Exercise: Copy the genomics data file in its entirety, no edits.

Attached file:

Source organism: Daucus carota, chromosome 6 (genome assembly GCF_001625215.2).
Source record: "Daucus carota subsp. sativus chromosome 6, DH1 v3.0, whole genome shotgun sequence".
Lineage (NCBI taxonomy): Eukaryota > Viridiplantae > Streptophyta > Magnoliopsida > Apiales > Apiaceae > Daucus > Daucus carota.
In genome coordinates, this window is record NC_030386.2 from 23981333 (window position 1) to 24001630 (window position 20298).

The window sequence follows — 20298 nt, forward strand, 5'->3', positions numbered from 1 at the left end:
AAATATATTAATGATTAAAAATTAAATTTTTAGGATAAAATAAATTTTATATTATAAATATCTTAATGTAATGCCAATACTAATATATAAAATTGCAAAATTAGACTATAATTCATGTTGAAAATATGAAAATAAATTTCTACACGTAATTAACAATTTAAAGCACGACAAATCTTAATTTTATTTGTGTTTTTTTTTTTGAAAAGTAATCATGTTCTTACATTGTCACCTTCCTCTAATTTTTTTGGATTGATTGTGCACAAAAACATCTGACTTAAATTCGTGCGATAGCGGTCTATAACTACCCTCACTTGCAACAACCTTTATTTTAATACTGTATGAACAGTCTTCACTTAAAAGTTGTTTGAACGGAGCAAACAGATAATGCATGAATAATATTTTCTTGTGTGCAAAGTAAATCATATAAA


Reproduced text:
Source organism: Daucus carota, chromosome 6 (genome assembly GCF_001625215.2).
Source record: "Daucus carota subsp. sativus chromosome 6, DH1 v3.0, whole genome shotgun sequence".
Lineage (NCBI taxonomy): Eukaryota > Viridiplantae > Streptophyta > Magnoliopsida > Apiales > Apiaceae > Daucus > Daucus carota.
In genome coordinates, this window is record NC_030386.2 from 23981333 (window position 1) to 24001630 (window position 20298).

The window sequence follows — 20298 nt, forward strand, 5'->3', positions numbered from 1 at the left end:
AAATATATTAATGATTAAAAATTAAATTTTTAGGATAAAATAAATTTTATATTATAAATATCTTAATGTAATGCCAATACTAATATATAAAATTGCAAAATTAGACTATAATTCATGTTGAAAATATGAAAATAAATTTCTACACGTAATTAACAATTTAAAGCACGACAAATCTTAATTTTATTTGTGTTTTTTTTTTTGAAAAGTAATCATGTTCTTACATTGTCACCTTCCTCTAATTTTTTTGGATTGATTGTGCACAAAAACATCTGACTTAAATTCGTGCGATAGCGGTCTATAACTACCCTCACTTGCAACAACCTTTATTTTAATACTGTATGAACAGTCTTCACTTAAAAGTTGTTTGAACGGAGCAAACAGATAATGCATGAATAATATTTTCTTGTGTGCAAAGTAAATCATATAAA